Congo-Brazzaville was party to the 1951 Convention relating to the Status of Refugees, its 1967 Protocol, and the 1969 Convention governing the Specific Aspects of Refugee Problems in Africa, but restricted the 1951 Convention's application to European refugees and exempted itself from the Protocol's enforcement provision which stated that disputes between States Parties over the interpretation or application of the Protocol could be referred to the International Court of Justice at the request of one of the disputing parties. The 2002 Constitution recognized a right of asylum and granted foreigners the same rights as nationals, subject to reciprocity by their countries to Brazzaville Congolese. The 1996 Entry and Residence Law provided that political refugees were not required to produce travel documents. The 2001 Eligibility Decree prohibited the refoulement of refugees or asylum seekers, under the definition of either Convention, except for reasons of national security or public order, after hearings, and after allowing UNHCR a reasonable time to resettle them.
CNAR had drafted a national refugee law, with the help of UNHCR, which it submitted to the Constitutional Court and the Parliament in 2006 but there was no progress by year's end.
Detention/Access to Courts
The Government continued to detain two asylum seekers and one refugee from Congo-Kinshasa at the headquarters of the military intelligence service without charge or access to courts. They were former members of the Kinshasa Congolese security forces, and the Brazzaville Congolese authorities believed that they were spies. Brazzaville authorities arrested them in 2004 as part of an agreement between the two countries to crack down on each other's opponents. Human rights nongovernmental organizations claimed the security agreements between the two countries led to arbitrary arrest, illegal detention, extradition, and forced disappearances and called for the release of detainees held by security forces in both countries.
On occasion, police officers arbitrarily arrested and detained asylum seekers in Brazzaville until UNHCR or other authorities intervened. While they detained none for illegal entry or unlawful employment, they detained several for short periods for irregular documentation or alleged criminal activity. Immigration officials also regularly stopped people and threatened to arrest them unless they were able to pay a bribe. If unable to pay, the officials held them at police stations or airports until they paid or authorities intervened.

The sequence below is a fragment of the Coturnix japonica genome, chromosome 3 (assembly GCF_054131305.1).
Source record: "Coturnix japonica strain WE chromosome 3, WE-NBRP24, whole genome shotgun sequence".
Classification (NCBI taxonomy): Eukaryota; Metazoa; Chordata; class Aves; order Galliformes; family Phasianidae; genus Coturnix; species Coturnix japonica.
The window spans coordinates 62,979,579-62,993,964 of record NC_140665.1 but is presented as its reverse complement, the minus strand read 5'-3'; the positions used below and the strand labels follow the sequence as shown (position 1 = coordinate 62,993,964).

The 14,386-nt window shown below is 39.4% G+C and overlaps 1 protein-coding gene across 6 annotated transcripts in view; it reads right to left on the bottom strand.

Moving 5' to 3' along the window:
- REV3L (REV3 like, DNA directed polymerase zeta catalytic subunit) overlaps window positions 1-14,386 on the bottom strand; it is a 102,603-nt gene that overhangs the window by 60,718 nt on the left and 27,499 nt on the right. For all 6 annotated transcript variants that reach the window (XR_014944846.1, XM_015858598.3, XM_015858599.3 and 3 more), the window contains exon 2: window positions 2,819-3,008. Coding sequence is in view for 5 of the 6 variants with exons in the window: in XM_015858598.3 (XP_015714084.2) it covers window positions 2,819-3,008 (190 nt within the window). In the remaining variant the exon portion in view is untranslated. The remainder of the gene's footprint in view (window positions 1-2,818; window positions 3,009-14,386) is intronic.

The U.S. State Department called conditions in prisons and detention centers "harsh and life threatening," and reported that "detainees held at police stations often were subject to beatings, rapes ... and extortion."
Congo-Brazzaville's judicial system kept prisoners awaiting trials in prison. With the exception of UNHCR, no other independent bodies monitored detention facilities. There were virtually no functioning tribunals or lawyers' associations to represent refugees.
The Eligibility Decree prohibited detention or imprisonment of refugees for illegal entry and obliged the Government to issue them free, five-year identity cards through UNHCR. The Eligibility Decree also entitled asylum seekers and each family member over the age of 15 to a receipt, after filing their claims, valid as long as the claim was pending. Recognized refugees and their family members could apply for certificates of birth, death, and marriage, on par with nationals. Authorities generally respected the cards and, when they did not, CNAR or UNHCR, intervened. By year's end, UNHCR had assisted the CNAR in printing 1,670 refugee cards and distributing 85 percent of them.
The Constitution reserved to citizens its guarantees of equality and recognition before the law but also prohibited the arbitrary arrest or detention of anyone and extended to all accused the presumption of innocence and the right to legal defense.
Freedom of Movement and Residence